|Plot Summary of Story of an Hour by Kate Chopin|
|Summary of Story of an Hour Section II|
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Suddenly, Mrs. Mallard begins to feel something coming over her, a feeling or sensation that came to her “creeping out of the sky, reaching toward her through the sounds, the scents, the color that filled the air” and it almost seems that the springtime itself becomes completely apparent to her. She takes a deep breath and before she realizes it, she begins repeating to herself the words, “free, free, free!” as the glassy and vacant look disappears from her eyes. Although for a moment she knows she will be sad when she sees her husband’s corpse during the funeral with the face hat had “never looked save with love upon her” actually dead, she still sees that her coming years would belong to her completely and she “opened and spread her arms out to them in welcome.”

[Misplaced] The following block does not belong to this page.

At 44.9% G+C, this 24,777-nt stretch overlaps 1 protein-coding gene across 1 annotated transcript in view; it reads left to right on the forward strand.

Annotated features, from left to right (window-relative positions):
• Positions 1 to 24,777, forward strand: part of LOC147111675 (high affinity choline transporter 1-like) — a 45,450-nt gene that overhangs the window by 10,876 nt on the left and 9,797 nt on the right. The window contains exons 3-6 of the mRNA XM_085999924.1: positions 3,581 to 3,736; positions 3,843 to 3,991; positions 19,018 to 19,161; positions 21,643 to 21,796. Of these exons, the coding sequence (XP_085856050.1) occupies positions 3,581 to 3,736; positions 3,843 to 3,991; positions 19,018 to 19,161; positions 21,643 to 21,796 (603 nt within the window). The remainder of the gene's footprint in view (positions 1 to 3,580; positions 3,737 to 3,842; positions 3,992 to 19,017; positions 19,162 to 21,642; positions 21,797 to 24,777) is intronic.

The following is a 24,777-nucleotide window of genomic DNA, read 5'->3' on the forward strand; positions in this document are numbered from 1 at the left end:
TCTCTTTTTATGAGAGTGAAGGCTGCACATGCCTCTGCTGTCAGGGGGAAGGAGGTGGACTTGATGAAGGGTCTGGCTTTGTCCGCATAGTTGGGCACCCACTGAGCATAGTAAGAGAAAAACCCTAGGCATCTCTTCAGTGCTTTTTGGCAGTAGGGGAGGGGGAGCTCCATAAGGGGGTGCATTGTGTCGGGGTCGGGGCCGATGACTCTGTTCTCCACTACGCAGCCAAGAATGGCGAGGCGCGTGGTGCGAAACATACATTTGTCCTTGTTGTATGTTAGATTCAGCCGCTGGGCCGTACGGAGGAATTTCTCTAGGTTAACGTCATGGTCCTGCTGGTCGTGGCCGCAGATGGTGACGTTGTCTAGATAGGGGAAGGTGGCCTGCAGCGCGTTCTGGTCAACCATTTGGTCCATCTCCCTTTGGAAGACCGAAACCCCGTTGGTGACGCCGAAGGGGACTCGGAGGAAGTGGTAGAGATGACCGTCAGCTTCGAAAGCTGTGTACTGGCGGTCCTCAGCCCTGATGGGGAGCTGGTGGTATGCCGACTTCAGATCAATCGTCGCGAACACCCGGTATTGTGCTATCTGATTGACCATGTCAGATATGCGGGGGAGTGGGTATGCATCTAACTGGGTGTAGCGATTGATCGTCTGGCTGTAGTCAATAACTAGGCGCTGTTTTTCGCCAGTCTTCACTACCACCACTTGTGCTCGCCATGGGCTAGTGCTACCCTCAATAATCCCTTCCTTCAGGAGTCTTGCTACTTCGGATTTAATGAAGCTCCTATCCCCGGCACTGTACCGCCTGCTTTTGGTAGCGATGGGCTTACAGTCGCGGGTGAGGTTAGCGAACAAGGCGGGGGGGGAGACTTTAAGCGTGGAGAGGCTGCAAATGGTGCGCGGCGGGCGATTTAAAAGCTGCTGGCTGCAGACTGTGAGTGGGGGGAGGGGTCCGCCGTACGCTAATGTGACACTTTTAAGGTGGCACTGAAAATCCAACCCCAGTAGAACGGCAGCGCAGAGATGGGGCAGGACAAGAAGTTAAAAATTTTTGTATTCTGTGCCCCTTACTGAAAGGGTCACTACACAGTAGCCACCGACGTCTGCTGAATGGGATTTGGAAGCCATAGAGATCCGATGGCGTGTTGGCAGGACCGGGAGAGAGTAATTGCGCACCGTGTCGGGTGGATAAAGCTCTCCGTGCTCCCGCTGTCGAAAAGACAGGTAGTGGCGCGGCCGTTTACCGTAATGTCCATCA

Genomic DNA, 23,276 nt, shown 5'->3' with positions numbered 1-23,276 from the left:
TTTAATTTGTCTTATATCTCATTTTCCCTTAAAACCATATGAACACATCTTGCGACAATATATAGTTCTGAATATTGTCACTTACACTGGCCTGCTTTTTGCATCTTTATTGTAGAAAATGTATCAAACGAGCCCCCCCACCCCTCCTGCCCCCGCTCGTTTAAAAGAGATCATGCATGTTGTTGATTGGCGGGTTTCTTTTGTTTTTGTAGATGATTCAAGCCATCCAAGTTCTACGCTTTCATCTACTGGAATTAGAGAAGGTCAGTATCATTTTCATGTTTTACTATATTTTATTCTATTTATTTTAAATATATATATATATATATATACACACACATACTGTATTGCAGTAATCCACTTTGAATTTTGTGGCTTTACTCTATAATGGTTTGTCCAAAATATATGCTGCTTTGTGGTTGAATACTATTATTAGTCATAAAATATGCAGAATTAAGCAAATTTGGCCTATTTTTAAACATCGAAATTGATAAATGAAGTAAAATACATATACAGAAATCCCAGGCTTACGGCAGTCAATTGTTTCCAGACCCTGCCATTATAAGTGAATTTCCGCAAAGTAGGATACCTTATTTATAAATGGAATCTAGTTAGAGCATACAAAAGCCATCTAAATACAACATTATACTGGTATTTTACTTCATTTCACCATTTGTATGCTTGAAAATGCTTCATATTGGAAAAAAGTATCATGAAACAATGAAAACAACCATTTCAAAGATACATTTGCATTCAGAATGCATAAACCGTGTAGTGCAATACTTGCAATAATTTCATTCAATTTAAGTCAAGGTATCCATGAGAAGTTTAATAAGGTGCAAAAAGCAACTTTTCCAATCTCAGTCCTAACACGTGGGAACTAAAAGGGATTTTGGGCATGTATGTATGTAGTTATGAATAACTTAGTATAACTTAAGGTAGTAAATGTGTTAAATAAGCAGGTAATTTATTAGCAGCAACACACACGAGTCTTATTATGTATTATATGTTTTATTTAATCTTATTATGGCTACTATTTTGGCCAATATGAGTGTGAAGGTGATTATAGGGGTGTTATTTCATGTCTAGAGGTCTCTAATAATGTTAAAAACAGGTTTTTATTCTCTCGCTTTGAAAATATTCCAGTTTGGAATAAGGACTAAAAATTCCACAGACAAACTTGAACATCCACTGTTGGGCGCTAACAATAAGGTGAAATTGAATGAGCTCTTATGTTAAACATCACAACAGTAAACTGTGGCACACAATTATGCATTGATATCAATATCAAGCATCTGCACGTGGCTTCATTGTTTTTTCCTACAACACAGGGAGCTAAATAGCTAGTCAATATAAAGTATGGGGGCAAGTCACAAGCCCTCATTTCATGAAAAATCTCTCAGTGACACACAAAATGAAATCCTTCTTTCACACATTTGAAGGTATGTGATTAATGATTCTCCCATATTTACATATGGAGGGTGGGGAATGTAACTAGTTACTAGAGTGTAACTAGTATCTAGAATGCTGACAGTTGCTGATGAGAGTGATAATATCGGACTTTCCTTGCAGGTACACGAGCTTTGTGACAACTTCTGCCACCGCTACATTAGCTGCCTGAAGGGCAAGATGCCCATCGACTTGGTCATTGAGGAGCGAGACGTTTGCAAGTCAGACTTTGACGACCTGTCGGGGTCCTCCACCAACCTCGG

She reflects on this for a few moments and admits that she did love her husband sometimes, but with the powerful understanding that she is finally free to live her own life, this means little. Just as she is thinking about her newfound freedom her sister begins begging her to open the door, telling her she will make herself ill. Mrs. Mallard responds that she is fine and the narrator states that at that moment she “was drinking in a very elixir of life through that open window.”
Eventually she gives in and allows Josephine, who looks triumphant, to open the door and lead her downstairs where Richards is waiting by the door, which is being opened with a latchkey. The person entering the house is none other than Brently Mallard, her husband whom she thought was deceased and who seems confused by the piercing cry of Josephine and Richard’s quick attempt to conceal his entrance from Mrs. Mallard, supposedly to avoid giving her heart a kick. It turns out he had been far from the accident and did not even know about it.
Without offering narration about the events of what happened, the story ends, just as it begins, with one important sentence that relates that Mrs. Mallard “died of heart disease” and of “a joy that kills.” The reader is left to assume that this is how everyone thought of her—that she was simply overjoyed and it gave her heart a lethal boost, but it is clear that there is an alternate explanation—that it was shock and sadness, just as she had glimpsed her freedom.